they collected some data sets on

698
00:35:11,440 --> 00:35:14,440
CO2 emissions and they
discussed endangered wildlife

699
00:35:14,440 --> 00:35:15,460
from local regions.

700
00:35:15,640 --> 00:35:18,570
And this was done with some
International baccalaureate

701
00:35:18,570 --> 00:35:21,430
computing students. They built
some interactive data dashboards

702
00:35:21,430 --> 00:35:24,850
and used them to sort of make
analysis and findings.

703
00:35:25,030 --> 00:35:28,300
And his reflection was that
cleaning up the data was the

704
00:35:28,300 --> 00:35:29,740
hardest part for the kids.

705
00:35:30,670 --> 00:35:33,940
And the next time they want to
investigate how students can get

706
00:35:33,940 --> 00:35:37,000
their own data for their
countries and local regions.

707
00:35:37,510 --> 00:35:42,490
Carrie Anne:
And Alan O'Donohoe, our insider
guide teacher from Hello World,

708
00:35:42,490 --> 00:35:45,520
said that with year 8 classes,
they created and programmed

709
00:35:45,520 --> 00:35:48,100
virtual fish that swam in the
tank using scratch.

710
00:35:48,250 --> 00:35:51,040
And if you fed the fish
correctly, created the right

711
00:35:51,040 --> 00:35:52,330
environment for them.

712
00:35:52,510 --> 00:35:56,330
Then they swam around in random
ways and displayed patterns that

713
00:35:56,350 --> 00:35:58,840
if you fed them too much, they
didn't swim as well.

714
00:35:59,080 --> 00:36:02,890
James Robinson:
I like this this idea for a very
maker-y kind of project from

715
00:36:03,310 --> 00:36:07,690
Jackie Tan, who this is a
project they've got planned for

716
00:36:07,690 --> 00:36:10,300
next year they're going to sew
a plant pot out of landscape

717
00:36:10,300 --> 00:36:13,660
fabric, put a yoghurt pot of 
seeds in, make an auto watering

718
00:36:13,660 --> 00:36:15,970
machine and monitor the
progress of the plant over a

719
00:36:15,970 --> 00:36:18,610
period of time. I guess a very
nice kind of combination of

720
00:36:18,610 --> 00:36:21,400
different skills there, all
kind of themed around nature.

721
00:36:21,410 --> 00:36:25,000
It's a great project.

If you have a question for us or
a comment about our discussion

722
00:36:25,000 --> 00:36:26,740
today, then you can email via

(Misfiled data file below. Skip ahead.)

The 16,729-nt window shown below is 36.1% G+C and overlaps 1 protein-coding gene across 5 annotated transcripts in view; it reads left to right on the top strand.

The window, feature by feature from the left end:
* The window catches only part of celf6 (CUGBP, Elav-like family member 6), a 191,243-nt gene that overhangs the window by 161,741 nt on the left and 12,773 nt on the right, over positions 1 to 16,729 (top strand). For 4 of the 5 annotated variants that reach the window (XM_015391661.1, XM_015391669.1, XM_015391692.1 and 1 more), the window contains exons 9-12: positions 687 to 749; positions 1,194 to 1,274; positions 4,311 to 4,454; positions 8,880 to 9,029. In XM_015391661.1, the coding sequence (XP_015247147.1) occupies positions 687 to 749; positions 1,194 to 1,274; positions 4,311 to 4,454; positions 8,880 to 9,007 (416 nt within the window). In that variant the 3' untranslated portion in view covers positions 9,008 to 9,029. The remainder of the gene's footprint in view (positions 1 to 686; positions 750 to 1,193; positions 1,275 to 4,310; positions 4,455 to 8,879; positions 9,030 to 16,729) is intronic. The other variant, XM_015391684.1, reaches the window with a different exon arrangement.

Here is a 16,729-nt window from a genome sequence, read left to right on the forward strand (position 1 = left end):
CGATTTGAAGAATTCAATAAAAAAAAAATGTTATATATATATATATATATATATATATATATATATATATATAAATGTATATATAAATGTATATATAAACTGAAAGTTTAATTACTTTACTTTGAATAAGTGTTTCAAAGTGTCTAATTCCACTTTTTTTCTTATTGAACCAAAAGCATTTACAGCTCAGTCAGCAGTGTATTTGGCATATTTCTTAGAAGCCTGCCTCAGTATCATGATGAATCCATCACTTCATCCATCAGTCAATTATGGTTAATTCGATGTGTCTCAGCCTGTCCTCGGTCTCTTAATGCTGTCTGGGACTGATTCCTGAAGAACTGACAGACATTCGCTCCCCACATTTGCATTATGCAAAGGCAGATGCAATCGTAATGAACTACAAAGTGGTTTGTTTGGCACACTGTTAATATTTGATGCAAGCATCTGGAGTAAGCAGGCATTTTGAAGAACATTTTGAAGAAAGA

[email protected]

723
00:36:28,990 --> 00:36:30,620
Or you can tweet us at 
HelloWorld_Edu.

724
00:36:32,950 --> 00:36:35,200
Carrie Anne:
My thanks to Natalie and
Alasdair for sharing their

725
00:36:35,200 --> 00:36:36,430
expertise with us today.

726
00:36:36,640 --> 00:36:38,320
Really inspiring stuff.

727
00:36:38,500 --> 00:36:40,840
You can read Alasdair's
article, Reconnecting with

728
00:36:40,840 --> 00:36:43,690
Nature in Your Classroom and
Natalie's Discovering Wildlife

729
00:36:43,690 --> 00:36:46,750
with my nature watch activities
in issue 15 of Hello World

730
00:36:46,750 --> 00:36:49,210
magazine. So what did we learn,
James?

731
00:36:50,530 --> 00:36:55,420
James Robinson:
Well, apart from Penguinologist
as my new future sort of backup

732
00:36:55,420 --> 00:36:58,480
career, potentially, I thought
it's really interesting to hear

733
00:36:58,690 --> 00:37:01,660
about all the different kind of
ways that we can engage in

734
00:37:01,660 --> 00:37:03,790
nature, the importance of it
for our pupils.

735
00:37:04,660 --> 00:37:05,860
I found that really 
fascinating. How about you?

736
00:37:06,460 --> 00:37:09,460
Carrie Anne:
Well, I'm just really glad that
two of my favourite things at

737
00:37:09,460 --> 00:37:12,160
the moment. So one is kind of
nature in my garden and the

738
00:37:12,160 --> 00:37:14,760
other one is machine learning,
which I'm super interested in

739
00:37:15,460 --> 00:37:18,940
at the moment can be combined
together in such a great way.

740
00:37:19,060 --> 00:37:21,340
I'm going to get on that
hedgehog thing like right now.